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Reverend Dr. Jacquelyn Grant

Jacquelyn Grant was born in Georgetown, South Carolina, on December 19, 1948. Attending Catholic school at an early age, Grant then moved on to public schools, graduating from Howard High School in 1966. From there, she attended Bennett College, the Turner Theological Seminary in Atlanta, Georgia, and earned her Ph.D. from Union Theological Seminary in New York City.

Grant became involved with the Women's Studies Program at the Harvard Divinity School within the Women's Research Program in 1977. Her involvement there led to the creation of the Women's Studies in Religion Program, and she remained there until 1979. Grant founded the Center for Black Women in Church and Society at the Interdenominational Theological Center in 1981, where she continues to serve as director and professor. As a practicing minister, Grant has served as the assistant minister at Flipper Temple African Methodist Episcopal Church from 1980 to 1982. She is presently the assistant minister at the Victory African Methodist Episcopal Church in Atlanta.

A successful author, Grant has written or edited several books, including White Women's Christ and Black Women's Jesus: Feminist Christology and Womanist Response, the all-time best selling book released by Scholars Press, and her most recent book, Perspectives on Womanist Theology. Grant was the recipient of the Dr. Martin Luther King, Jr. Ministry Award in 1986 and has been nominated as the Woman of the Year in Religion by the Iota Phi Lambda Sorority. She also appears in Who's Who Among African Americans. Grant and her husband, the Reverend John Collier, live in Atlanta.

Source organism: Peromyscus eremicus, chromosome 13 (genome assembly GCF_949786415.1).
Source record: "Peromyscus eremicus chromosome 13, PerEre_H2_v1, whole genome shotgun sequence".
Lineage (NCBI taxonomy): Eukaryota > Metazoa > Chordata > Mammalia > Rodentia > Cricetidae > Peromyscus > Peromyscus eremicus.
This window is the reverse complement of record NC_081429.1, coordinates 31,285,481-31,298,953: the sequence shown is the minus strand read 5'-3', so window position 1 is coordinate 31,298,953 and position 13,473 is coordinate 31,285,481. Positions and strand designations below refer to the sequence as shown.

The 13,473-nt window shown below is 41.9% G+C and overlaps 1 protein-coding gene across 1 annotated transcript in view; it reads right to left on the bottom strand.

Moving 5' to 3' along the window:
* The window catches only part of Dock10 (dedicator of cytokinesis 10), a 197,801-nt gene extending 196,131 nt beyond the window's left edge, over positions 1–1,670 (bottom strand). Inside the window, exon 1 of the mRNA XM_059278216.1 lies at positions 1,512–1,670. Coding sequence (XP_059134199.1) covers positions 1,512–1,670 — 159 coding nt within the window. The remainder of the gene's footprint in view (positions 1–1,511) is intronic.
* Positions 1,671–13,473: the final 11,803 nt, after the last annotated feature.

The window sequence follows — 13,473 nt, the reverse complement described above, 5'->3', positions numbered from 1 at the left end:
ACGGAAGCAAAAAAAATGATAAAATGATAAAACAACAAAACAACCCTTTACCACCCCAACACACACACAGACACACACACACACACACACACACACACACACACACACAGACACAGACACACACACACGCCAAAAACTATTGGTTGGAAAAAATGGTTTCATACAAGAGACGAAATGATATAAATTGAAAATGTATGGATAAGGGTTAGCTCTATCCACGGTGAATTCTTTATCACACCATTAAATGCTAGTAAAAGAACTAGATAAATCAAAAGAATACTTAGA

Accession Number

A2003.183

Sex

Female

Interview Date

8/12/2003

Last Name

Grant

Marital Status

Married

Organizations
Schools

Howard High School

Howard Adult Center & Optional School

Bennett College for Women

Interdenominational Theological Center

Union Theological Seminary

First Name

Jacquelyn

Birth City, State, Country

Georgetown

HM ID

GRA02

Favorite Season

Spring

State

South Carolina

Favorite Vacation Destination

San Francisco, California

Favorite Quote

None

Bio Photo
Speakers Bureau Region State

Georgia

Birth Date

12/19/1948

Birth Place Term
Speakers Bureau Region City

Atlanta

Country

United States

Favorite Food

Fried Chicken

Short Description

Academic administrator, minister, and theology professor Reverend Dr. Jacquelyn Grant (1948 - ) is the founder of the Center for Black Women in Church & Society.